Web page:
As other crises before, the COVID-19 pandemic put established discursive routines at stake. By framing the pandemic as a crisis, an immediate search for adequate counter-measures started to define proper means of mitigation and protection for the population. In the early stages of COVID-19, when little reliable information on the virus and its transmission behaviour was available, an intense use of metaphor to explain and govern the crisis had to be expected. Beside its well-known impact on (geo-)politics, a thorough analysis especially of the use of spatial metaphors to reason about the crises is still missing. In our approach, we rely on the foundational work of Lakoff and Johnson (1980) on image schemata, and prior work on spatial metaphors as part of argumentation patterns from cultural geography (Schlottmann, 2008). After a thorough analysis of prominent examples according to the argumentation scheme of Toulmin (1976 [1958]), we explored examples from the pre-existing corpus on COVID-19, deliberately compiled by DWDS for analysis of language patterns used throughout the pandemic. In a subsequent filter-refinement approach building on methods from cognitive linguistics and utilising a chunk of the same corpus, we were able to obtain and discuss results on the variety of spatial metaphors used at that time.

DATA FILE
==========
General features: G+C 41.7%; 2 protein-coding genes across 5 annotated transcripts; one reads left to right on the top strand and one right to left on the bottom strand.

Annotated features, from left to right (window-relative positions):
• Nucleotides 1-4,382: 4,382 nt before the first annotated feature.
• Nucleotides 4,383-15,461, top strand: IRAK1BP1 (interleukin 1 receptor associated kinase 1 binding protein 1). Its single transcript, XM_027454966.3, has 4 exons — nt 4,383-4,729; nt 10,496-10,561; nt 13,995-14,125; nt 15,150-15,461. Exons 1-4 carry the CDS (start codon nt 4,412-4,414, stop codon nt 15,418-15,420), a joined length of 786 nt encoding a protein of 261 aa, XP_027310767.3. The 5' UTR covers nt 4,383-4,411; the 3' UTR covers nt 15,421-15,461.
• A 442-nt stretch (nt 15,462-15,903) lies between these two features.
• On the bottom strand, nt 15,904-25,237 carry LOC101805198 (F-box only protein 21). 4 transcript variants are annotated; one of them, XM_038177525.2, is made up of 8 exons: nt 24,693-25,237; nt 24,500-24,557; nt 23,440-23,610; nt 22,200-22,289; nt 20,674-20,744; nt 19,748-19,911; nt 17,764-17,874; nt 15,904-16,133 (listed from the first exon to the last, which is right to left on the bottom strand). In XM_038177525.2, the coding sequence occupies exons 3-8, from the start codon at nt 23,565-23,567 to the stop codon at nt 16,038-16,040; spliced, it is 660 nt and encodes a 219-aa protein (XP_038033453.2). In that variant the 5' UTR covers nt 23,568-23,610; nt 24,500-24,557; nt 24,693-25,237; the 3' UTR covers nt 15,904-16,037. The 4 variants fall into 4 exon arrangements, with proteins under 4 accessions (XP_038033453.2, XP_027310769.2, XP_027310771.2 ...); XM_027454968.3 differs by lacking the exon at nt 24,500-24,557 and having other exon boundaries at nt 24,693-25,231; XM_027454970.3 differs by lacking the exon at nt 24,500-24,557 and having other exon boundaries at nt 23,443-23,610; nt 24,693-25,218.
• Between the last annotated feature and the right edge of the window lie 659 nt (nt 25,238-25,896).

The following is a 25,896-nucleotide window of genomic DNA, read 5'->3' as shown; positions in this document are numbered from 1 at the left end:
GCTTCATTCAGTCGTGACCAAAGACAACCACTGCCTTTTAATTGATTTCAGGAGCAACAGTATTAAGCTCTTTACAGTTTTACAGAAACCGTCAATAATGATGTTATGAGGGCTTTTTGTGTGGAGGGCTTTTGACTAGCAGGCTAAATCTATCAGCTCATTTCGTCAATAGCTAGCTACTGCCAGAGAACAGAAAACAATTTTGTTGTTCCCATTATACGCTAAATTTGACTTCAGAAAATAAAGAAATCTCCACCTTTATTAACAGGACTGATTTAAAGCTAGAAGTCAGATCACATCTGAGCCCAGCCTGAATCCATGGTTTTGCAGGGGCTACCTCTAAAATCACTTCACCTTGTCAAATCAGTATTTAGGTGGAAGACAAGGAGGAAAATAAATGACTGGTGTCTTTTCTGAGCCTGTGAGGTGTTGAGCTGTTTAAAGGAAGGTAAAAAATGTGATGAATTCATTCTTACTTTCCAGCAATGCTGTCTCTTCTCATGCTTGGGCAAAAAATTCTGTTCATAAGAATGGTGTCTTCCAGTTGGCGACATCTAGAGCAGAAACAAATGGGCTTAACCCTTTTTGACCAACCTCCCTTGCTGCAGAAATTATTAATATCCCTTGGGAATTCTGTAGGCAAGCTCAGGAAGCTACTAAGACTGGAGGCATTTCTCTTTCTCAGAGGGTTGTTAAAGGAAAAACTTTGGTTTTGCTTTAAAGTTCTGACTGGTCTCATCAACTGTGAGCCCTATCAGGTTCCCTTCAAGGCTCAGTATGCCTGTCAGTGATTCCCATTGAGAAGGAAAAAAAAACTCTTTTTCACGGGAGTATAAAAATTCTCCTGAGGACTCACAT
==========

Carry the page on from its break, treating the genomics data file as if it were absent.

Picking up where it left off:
Fuente: Humanities and Social Sciences Communications

Published: 08 August 2022